This report covers the extraction of the bark components with soxhlet extraction, Hot-water extraction, organosolv extraction and peracetic acid delignification. The extraction was made on two samples, matchstick-sized bark (MS) and 20 mesh-sized bark with a diameter of 0.8 mm (20M). The purpose was to be able to compare the efficiency of the extraction between the two samples. Afterwards, the characterisation of extracts and residue was executed with carbohydrate analysis, 2D HSQC-NMR and FTIR-analysis. 

    The results showed that a smaller particle size led to more efficient extractions of all components as well as more pure extract solutions. Lignin concentration determinations of samples at each step showed that a significant amount of lignin was lost prior to the organosolv extraction. Future research should look into ways to reduce this loss in order to increase the lignin yield. The findings in the FTIR and NMR analyses correlates with what could be seen in other reports, discussing similar subjects. For upscaling of this process, future research should go toward optimization of all extraction methods in order to make an upscaling of the process economically viable.  

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  • 30. Ahmed, A.
    et al.
    Hassan, I.
    Pourrahimi, Amir Masoud
    KTH, School of Engineering Sciences in Chemistry, Biotechnology and Health (CBH), Fibre- and Polymer Technology. Department of Chemistry and Chemical Engineering, Chalmers University of Technology, Göteborg, 41296 Sweden.
    Helal, A. S.
    El-Kady, M. F.
    Khassaf, H.
    Kaner, R. B.
    Toward High-Performance Triboelectric Nanogenerators by Engineering Interfaces at the Nanoscale: Looking into the Future Research Roadmap2020In: Advanced Materials Technologies, E-ISSN 2365-709X, Vol. 5, no 11, p. 2000520-Article in journal (Refereed)
    Abstract [en]

    To meet the future need for clean and sustainable energies, there has been considerable interest in the development of triboelectric nanogenerators (TENGs) that scavenge waste mechanical energies. The performance of a TENG at the macroscale is determined by the multifaceted role of surface and interface properties at the nanoscale, whose understanding is critical for the future development of TENGs. Therefore, various protocols from the atomic to the macrolevel for fabrication and tuning of surfaces and interfaces are required to obtain the desired TENG performance. These protocols branch out into three categories: chemical engineering, physical engineering, and structural engineering. Chemical engineering is an affordable and optimal strategy for introducing more surface polarities and higher work functions for the improvement of charge transfer. Physical engineering includes the utilization of surface morphology control, and interlayer interactions, which can enhance the active interfacial area and electron transfer capacity. Structural engineering at the macroscale, which includes device and electrode design/modifications has a considerable effect on the performance of TENGs. Future challenges and promising research directions related to the construction of next-generation TENG devices, taking into consideration “interfaces” are also presented.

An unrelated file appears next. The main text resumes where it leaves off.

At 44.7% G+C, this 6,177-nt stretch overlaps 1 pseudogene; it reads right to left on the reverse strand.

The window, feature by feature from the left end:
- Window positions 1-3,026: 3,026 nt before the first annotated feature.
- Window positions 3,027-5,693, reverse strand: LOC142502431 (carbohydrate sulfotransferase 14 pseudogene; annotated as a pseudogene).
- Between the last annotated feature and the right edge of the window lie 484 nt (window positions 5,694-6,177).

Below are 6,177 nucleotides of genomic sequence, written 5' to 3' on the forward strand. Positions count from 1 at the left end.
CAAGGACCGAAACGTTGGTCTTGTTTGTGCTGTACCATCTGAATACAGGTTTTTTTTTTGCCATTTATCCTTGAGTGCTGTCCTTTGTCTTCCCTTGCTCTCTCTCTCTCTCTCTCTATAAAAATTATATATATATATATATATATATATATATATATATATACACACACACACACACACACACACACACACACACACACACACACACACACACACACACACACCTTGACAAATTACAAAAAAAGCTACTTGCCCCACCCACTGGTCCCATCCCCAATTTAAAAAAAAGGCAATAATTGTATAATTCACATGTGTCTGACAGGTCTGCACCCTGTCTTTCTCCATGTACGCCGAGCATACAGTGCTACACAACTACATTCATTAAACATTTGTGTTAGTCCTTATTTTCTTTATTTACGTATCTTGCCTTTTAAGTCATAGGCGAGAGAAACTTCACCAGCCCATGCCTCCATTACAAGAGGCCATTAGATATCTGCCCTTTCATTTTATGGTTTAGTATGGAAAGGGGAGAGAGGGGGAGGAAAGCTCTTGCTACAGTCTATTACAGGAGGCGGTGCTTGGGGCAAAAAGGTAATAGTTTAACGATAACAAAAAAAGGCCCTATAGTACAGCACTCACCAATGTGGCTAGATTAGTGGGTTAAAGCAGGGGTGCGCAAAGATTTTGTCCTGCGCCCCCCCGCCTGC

• 31.
    Ahrenstedt, Lage
    et al.
    KTH. Cardiovascular Research Unit, University of Cape Town, South Africa.
    Hed, Yvonne
    KTH, School of Engineering Sciences in Chemistry, Biotechnology and Health (CBH), Fibre- and Polymer Technology, Coating Technology.
    Hult, Anders
    KTH, School of Engineering Sciences in Chemistry, Biotechnology and Health (CBH), Fibre- and Polymer Technology, Coating Technology.
    Zilla, Peter
    Cardiovascular Research Unit, University of Cape Town, South Africa.
    Bezuidenhout, Deon
    Cardiovascular Research Unit, University of Cape Town, South Africa.
    Malkoch, Michael
    KTH, School of Engineering Sciences in Chemistry, Biotechnology and Health (CBH), Fibre- and Polymer Technology, Coating Technology.
    Sustained zero-order release of dexamethasone after incorporation into crosslinked PEG-dendrons using click reactions2024In: Journal of Drug Delivery Science and Technology, ISSN 1773-2247, Vol. 95, article id 105637Article in journal (Refereed)
    Abstract [en]